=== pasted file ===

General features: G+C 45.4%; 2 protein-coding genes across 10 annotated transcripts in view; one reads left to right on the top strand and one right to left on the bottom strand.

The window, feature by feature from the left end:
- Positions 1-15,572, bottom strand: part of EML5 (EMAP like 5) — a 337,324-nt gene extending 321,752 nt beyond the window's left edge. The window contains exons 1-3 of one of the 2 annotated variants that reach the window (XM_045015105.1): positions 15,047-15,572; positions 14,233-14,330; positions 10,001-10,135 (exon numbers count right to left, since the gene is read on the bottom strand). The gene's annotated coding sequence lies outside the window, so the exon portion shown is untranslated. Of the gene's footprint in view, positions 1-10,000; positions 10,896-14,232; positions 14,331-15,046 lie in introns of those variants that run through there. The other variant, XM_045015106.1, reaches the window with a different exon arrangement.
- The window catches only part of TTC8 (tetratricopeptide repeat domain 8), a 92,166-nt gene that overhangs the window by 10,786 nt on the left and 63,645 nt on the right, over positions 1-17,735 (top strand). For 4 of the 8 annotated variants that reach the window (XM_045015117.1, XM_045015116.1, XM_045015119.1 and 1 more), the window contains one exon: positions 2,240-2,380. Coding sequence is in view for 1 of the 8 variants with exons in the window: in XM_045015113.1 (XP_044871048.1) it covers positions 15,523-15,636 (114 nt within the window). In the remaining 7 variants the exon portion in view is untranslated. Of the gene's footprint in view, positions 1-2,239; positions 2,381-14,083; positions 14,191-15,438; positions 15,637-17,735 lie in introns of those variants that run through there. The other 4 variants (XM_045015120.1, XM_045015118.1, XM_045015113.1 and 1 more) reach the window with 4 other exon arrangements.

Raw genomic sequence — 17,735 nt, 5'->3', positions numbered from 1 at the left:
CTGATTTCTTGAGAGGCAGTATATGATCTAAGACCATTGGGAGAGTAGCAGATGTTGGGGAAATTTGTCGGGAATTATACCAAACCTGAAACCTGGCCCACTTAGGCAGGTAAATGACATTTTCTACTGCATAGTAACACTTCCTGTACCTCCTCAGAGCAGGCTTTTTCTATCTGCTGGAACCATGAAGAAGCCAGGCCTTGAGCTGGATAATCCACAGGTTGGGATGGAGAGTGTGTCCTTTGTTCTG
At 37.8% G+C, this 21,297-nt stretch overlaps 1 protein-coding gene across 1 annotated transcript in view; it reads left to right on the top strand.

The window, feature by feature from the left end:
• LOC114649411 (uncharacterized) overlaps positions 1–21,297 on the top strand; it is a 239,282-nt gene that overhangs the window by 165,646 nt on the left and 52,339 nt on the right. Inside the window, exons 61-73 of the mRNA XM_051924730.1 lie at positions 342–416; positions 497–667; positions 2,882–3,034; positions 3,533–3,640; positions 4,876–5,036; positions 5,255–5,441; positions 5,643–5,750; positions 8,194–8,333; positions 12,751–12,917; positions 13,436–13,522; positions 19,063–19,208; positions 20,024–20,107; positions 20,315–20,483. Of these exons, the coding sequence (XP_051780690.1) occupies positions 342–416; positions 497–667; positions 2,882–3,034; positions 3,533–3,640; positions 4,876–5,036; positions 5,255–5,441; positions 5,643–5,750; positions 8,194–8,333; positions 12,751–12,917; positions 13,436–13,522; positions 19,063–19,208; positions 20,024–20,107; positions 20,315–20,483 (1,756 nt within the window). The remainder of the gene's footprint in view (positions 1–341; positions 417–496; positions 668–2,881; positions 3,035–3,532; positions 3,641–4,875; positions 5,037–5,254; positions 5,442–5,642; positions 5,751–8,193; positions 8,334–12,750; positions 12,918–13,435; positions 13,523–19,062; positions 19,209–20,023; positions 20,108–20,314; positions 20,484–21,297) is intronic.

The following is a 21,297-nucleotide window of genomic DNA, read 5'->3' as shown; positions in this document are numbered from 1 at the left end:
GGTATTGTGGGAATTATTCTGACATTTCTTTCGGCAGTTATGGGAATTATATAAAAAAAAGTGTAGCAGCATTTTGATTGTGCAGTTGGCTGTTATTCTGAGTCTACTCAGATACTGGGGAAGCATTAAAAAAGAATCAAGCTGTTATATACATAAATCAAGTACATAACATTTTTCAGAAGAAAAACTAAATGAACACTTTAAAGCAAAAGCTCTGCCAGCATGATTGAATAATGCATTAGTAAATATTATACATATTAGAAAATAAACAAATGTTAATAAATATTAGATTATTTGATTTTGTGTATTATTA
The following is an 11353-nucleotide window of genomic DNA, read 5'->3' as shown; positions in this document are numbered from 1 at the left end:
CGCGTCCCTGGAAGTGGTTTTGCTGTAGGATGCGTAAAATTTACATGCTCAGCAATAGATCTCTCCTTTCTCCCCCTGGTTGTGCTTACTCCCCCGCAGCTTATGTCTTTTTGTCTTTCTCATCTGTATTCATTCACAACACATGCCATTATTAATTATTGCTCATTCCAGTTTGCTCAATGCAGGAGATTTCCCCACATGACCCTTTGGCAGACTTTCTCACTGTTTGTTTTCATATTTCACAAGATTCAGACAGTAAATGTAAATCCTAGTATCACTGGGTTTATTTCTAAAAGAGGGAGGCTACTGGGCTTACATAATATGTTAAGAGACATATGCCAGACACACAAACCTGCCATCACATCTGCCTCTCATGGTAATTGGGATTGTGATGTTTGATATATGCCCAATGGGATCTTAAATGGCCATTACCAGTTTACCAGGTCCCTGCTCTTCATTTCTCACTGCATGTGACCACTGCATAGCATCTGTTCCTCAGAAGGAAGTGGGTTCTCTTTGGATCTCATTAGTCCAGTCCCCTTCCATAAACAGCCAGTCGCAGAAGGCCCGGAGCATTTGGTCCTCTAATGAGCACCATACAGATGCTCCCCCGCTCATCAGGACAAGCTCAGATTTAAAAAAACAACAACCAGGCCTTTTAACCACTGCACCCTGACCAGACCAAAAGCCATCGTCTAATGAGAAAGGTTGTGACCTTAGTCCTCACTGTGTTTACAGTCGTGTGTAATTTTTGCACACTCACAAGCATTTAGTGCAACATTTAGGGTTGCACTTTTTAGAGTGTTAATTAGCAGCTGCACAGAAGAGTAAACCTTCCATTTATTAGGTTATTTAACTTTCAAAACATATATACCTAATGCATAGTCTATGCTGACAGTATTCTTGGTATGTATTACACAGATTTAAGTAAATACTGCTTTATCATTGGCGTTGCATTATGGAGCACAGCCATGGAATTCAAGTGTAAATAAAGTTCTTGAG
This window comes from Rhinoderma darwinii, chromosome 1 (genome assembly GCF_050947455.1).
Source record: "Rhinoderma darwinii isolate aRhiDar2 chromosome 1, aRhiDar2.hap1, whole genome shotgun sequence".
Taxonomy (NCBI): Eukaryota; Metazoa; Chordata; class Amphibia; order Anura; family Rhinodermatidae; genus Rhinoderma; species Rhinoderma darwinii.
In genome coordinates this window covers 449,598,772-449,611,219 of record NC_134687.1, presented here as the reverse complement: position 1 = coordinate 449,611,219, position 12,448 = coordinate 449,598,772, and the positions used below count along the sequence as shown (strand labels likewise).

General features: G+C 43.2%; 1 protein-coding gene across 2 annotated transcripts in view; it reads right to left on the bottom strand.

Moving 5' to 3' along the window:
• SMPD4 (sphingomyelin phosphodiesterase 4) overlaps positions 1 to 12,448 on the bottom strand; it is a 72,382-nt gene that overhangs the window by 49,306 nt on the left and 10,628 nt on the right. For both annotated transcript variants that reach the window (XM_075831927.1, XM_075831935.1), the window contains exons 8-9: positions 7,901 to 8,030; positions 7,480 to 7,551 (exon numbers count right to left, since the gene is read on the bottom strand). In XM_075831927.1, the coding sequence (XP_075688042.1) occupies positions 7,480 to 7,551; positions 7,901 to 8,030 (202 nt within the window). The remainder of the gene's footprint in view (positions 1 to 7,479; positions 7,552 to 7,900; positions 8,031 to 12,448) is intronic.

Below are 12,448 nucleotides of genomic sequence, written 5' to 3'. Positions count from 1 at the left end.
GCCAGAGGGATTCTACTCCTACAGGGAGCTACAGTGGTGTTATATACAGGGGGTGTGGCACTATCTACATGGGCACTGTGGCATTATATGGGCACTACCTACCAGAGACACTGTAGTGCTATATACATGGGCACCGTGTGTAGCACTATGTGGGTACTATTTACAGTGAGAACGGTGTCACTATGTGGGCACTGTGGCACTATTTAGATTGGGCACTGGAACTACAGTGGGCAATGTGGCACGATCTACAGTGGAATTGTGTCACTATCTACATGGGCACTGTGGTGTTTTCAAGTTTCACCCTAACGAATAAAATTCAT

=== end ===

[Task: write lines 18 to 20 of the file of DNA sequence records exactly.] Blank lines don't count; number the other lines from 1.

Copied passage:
General features: G+C 43.2%; 1 protein-coding gene across 2 annotated transcripts in view; it reads right to left on the bottom strand.

Moving 5' to 3' along the window:
• SMPD4 (sphingomyelin phosphodiesterase 4) overlaps positions 1 to 12,448 on the bottom strand; it is a 72,382-nt gene that overhangs the window by 49,306 nt on the left and 10,628 nt on the right. For both annotated transcript variants that reach the window (XM_075831927.1, XM_075831935.1), the window contains exons 8-9: positions 7,901 to 8,030; positions 7,480 to 7,551 (exon numbers count right to left, since the gene is read on the bottom strand). In XM_075831927.1, the coding sequence (XP_075688042.1) occupies positions 7,480 to 7,551; positions 7,901 to 8,030 (202 nt within the window). The remainder of the gene's footprint in view (positions 1 to 7,479; positions 7,552 to 7,900; positions 8,031 to 12,448) is intronic.